State of Minnesota, Respondent, vs. Puiassance Jhovar Andersen, Appellant.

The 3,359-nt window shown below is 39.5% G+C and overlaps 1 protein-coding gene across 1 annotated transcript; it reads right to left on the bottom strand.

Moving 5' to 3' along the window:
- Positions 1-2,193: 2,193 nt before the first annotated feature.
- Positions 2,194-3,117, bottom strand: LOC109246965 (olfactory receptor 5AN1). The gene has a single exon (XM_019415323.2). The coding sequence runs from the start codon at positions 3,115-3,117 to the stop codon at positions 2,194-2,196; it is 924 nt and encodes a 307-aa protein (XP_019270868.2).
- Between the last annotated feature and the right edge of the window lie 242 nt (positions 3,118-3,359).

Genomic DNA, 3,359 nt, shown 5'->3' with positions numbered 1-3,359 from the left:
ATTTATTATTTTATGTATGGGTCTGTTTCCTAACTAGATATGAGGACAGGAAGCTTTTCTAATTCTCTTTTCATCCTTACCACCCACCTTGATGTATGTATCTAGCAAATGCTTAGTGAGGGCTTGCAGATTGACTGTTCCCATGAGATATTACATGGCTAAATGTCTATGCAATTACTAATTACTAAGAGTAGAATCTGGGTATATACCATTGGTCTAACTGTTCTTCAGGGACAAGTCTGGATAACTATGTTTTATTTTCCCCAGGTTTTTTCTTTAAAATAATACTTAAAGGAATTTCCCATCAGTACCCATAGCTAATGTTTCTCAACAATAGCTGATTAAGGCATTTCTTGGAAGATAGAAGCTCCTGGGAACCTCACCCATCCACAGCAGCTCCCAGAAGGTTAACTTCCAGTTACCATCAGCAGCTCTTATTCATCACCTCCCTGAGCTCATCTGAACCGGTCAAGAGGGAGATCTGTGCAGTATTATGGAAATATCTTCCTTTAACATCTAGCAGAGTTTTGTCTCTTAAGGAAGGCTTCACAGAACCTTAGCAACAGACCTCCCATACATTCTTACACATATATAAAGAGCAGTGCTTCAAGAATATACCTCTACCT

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This opinion will be unpublished and may not be cited except as provided by Minn. Stat. ยง 480A.08, subd. 3 (2010). STATE OF MINNESOTA IN COURT OF APPEALS A10-791 State of Minnesota, Respondent, vs. Puiassance Jhovar Andersen, Appellant. Filed March 29, 2011 Affirmed Stoneburner, Judge Hennepin County District Court File No. 27CR099165 Lori Swanson, Attorney General, St. Paul, Minnesota; and Michael O. Freeman, Hennepin County Attorney, Hilary L. Caligiuri, Paul R. Scoggin, Assistant County Attorneys, Minneapolis, Minnesota (for respondent) David W. Merchant, Chief Appellate Public Defender, Rochelle R. Winn, Assistant Public Defender, St. Paul, Minnesota (for appellant) Considered and decided by Wright, Presiding Judge; Stoneburner, Judge; and Bjorkman, Judge. UNPUBLISHED OPINION STONEBURNER, Judge Appellant challenges his convictions of felon in possession of a firearm and controlled-substance crime, arguing that the district court erred in denying his motion to suppress evidence of a firearm with an obliterated serial number and marijuana found in a warrantless search of appellant s residence by his parole officer. Appellant also challenges the jury instruction for the charge of possession of a firearm with obliterated serial number and asserts that the prosecutor committed prejudicial misconduct in closing argument. Because (1) the search of appellant s residence was reasonable under the totality of the circumstances; (2) the prosecutor s statements did not constitute error; and (3) appellant s challenge to the jury instruction for a crime for which he was not sentenced is without merit, we affirm. FACTS Appellant Puiassance Jhovar Andersen, at all relevant times, was on intensivesupervised release from the Minnesota Commissioner of Corrections. Andersen s release was conditioned, in relevant part, on remaining law abiding, not using drugs or alcohol, and consenting to unannounced visits and/or searches of his . . . person, vehicles or premises by the agent or designee. Andersen was supervised by corrections agent Daniel Larson, who has supervised Andersen since 2005. Andersen has a history of possessing and using controlled substances and possessing items associated with the distribution of controlled substances while on supervised release. 2 After Andersen produced six diluted urine tests, Larson suspected that Andersen was again using drugs.1 Larson obtained a department-of-corrections warrant for Andersen s arrest. Andersen was arrested when he reported for a urine test. Larson searched Andersen s car and found multiple cell phones, which, in Larson s experience, is often an indication of illegal activity. Larson, with assistance, then searched Andersen s residence. The search revealed a 9-millimeter handgun with holes drilled into the grip, obliterating the serial numbers; several bags of marijuana; a scale; and plastic bags. The handgun was in a sock in Andersen s gym bag. Andersen was charged with (1) felon in possession of a firearm; (2) possession of a firearm with an obliterated serial number; and (3) fifth-degree controlled-substance possession. The district court denied appellant s motion to suppress the evidence obtained during the search, and the case proceeded to trial. At trial, Andersen admitted that he was selling marijuana and that he knew that there was a gun in a sock in his gym bag. He testified, for the first time at trial, that the gun must have been left by one of two tenants who had left Andersen s residence for Texas just hours before the search. Andersen testified that he had asked his wife to take the gun away because he knew he could not possess a gun and because he was afraid of guns. 1 According to the testing laboratory, diluted urine test samples are considered to be positive for controlled substances because they indicate a purposeful attempt to mask use of controlled substances. 3 In closing argument, the prosecutor stated several times, without objection, that Andersen had lost the presumption of innocence due to the evidence produced by the state. The jury found Andersen guilty of all three charges. At sentencing, the judge imposed a sentence of 60 months for felon in possession of a firearm and a concurrent 21 months for the controlled-substance crime, noting that the charge of possessing a firearm with an obliterated serial number was part of the same behavioral incident as the felon-in-possession-of-a-firearm charge. In this appeal, Andersen (1) challenges the denial of his motion to suppress; (2) asserts that the jury was improperly instructed on the charge of possessing a firearm with an obliterated serial number; and (3) asserts that the prosecutor s statements that Andersen had lost the presumption of innocence constituted misconduct, warranting a new trial. DECISION I. The search of Andersen s residence was not unreasonable. A reviewing court examines a district court s ruling on the constitutionality of searches and seizures de novo. State v. Wiegand, 645 N.W.2d 125, 129 (Minn. 2002). [A]n appellate court will not reverse the district court s factual findings unless the findings are clearly erroneous or contrary to law. Id. Warrantless residential searches and seizures are presumptively unreasonable under the Fourth Amendment. Payton v. New York, 445 U.S. 573, 586, 100 S. Ct. 1371, 1380 (1980). But the Supreme Court has held that the special circumstances attendant to a state s probation system justify a departure from the typical probable-cause and warrant 4 requirements and that the reasonableness of such a search is determined by examining the totality of the circumstances, balancing the individual s right to privacy against the promotion of legitimate government interests. See, e.g., United States v. Knights, 534 U.S. 112, 119 22, 122 S. Ct. 587, 591 92 (2001); Griffin v. Wisconsin, 483 U.S. 868, 873 75, 107 S. Ct. 3164, 3168 69 (1987) (holding that reasonable suspicion of criminal activity makes a warrantless search of a probationer s residence reasonable when legitimate government interests outweigh the probationer s already diminished expectation of privacy). In State v. Anderson, 733 N.W.2d 128, 137 40 (Minn. 2007), the Minnesota Supreme Court adopted the totality-of-circumstances approach enunciated in Knights, and similarly concluded that, given the government s interest in probation, when a probationer has agreed to conditions that diminish privacy expectations, the Fourth Amendment require[s] no more than reasonable suspicion to conduct a search of [probationer s] residence. The case before us involves a parolee rather than a probationer, but the parties agree that the analysis of the reasonableness of the search is the same. The totality of circumstances, in this case, include Andersen s status as a parolee, his consent to search conditions that diminished his expectation of privacy, and the state s interest in supervising his conditional release. The issue is whether Larson had reasonable suspicion that Andersen was engaged in prohibited conduct. Andersen argues that he did not. We disagree. 5 Reasonable suspicion requires a sufficiently high probability that criminal conduct is occurring to make the intrusion on [a parolee s] privacy interest reasonable. Anderson, 733 N.W.2d at 138 (quotation omitted). Reasonable suspicion is more than a hunch and requires a particularized and objective basis. Id. In this case, Larson s knowledge of Andersen s history of using and possessing controlled substances while on parole, coupled with six diluted urine tests, made it reasonable for Larson to suspect that Andersen was again unlawfully involved with controlled substances in violation of the conditions of his release. Discovery of the multiple cell phones in Andersen s car increased Larson s level of suspicion, creating reasonable suspicion that Andersen was engaging in prohibited conduct. The district court did not err in denying Andersen s motion to suppress evidence obtained from the searches. II. Andersen was not prejudiced by the allegedly defective jury instruction. When an appellant does not object to a jury instruction during trial, an appellate court will only reverse if the allegedly deficient instructions were misleading or confusing on fundamental points of law. State v. Ihle, 640 N.W.2d 910, 916 (Minn. 2002). Minn. R. Crim. P. 31.02 allows consideration of plain errors not objected to at trial if the appellant demonstrates that (1) the district court's ruling was error; (2) that the error was plain, and (3) that the error affected appellant's substantial rights. State v. Griller, 583 N.W.2d 736, 740 (Minn. 1998). The third prong is satisfied when the error is prejudicial and affects the outcome of the case. Id. at 741. Here, the outcome of the case was not affected by any alleged error because Andersen was not formally 6 adjudicated on the related count. Andersen s sentence was not affected by the instruction and he has not demonstrated that he was prejudiced by the instruction. We find Andersen s challenge to the jury instruction to be without merit. III. The prosecutor s statements in closing argument did not constitute plain error. In closing argument, the prosecutor made four references to Andersen having lost the presumption of innocence. Andersen asserts that the statements impermissibly shifted the burden of proof. See State v. Martin, 773 N.W.2d 89, 105 (Minn. 2009) (stating that [p]rosecutors improperly shift the burden of proof when they imply that a defendant has the burden of proving his innocence ). Misstating the burden of proof is improper and is prosecutorial misconduct. State v. Coleman, 373 N.W.2d 777, 782 (Minn. 1985). Because Andersen did not object to the statements at trial, this court examines the alleged misconduct under a modified plain-error standard of review that first requires that Andersen prove error that was plain. See State v. Ramey, 721 N.W.2d 294, 302 (Minn. 2006). Error is plain if the error contravenes case law, a rule, or a standard of conduct. Id. To determine whether a prosecutor s statements constitute error, we look at the closing argument as a whole, rather than just selective phrases or remarks that may be taken out of context or given undue prominence. State v. McDaniel, 777 N.W.2d 739, 751 (Minn. 2010) (quotation omitted). In a case involving a similar challenge to a prosecutor s final argument, the supreme court found that, read in context, the challenged statement appeared to be argument that the state had produced sufficient evidence of guilt 7 to overcome the presumption of innocence, rather than argument that the defendant was not entitled to the presumption in the absence of proof beyond a reasonable doubt. State v. Young, 710 N.W.2d 272, 280 81 (Minn. 2006) (holding that prosecutor s statement that the defendant was no longer an innocent man because evidence presented by the state proved guilt beyond a reasonable doubt, was not a misstatement of the law and did not constitute error). Similarly, in this case, each statement challenged by Andersen asserts that Andersen had lost the presumption of innocence based on the evidence or as a result of the evidence or because all those items prove [guilt] beyond a reasonable doubt. The prosecutor stated the beyond-a-reasonable-doubt standard several times and also remarked several times to the jury that, initially, the defendant is presumed innocent. As in Young, the prosecutor s reference to loss of the presumption was merely argument that the prosecution had met its burden to prove guilt beyond a reasonable doubt that did not shift the burden of proof. The prosecutor did not misstate the law. Because Andersen has not shown that the prosecutor s statements constituted error, his challenge to the statements is without merit. IV. Andersen s pro se supplemental brief does not raise any meritorious argument. In a pro se supplemental brief, Andersen argues, without citation to authority, that cases permitting warrantless searches of probationers/parolees were decided erroneously, and that his consent to submit to unannounced searches pertains only to the knock and announce requirement in executing a warrant. We find no merit in these arguments. 8 Affirmed. 9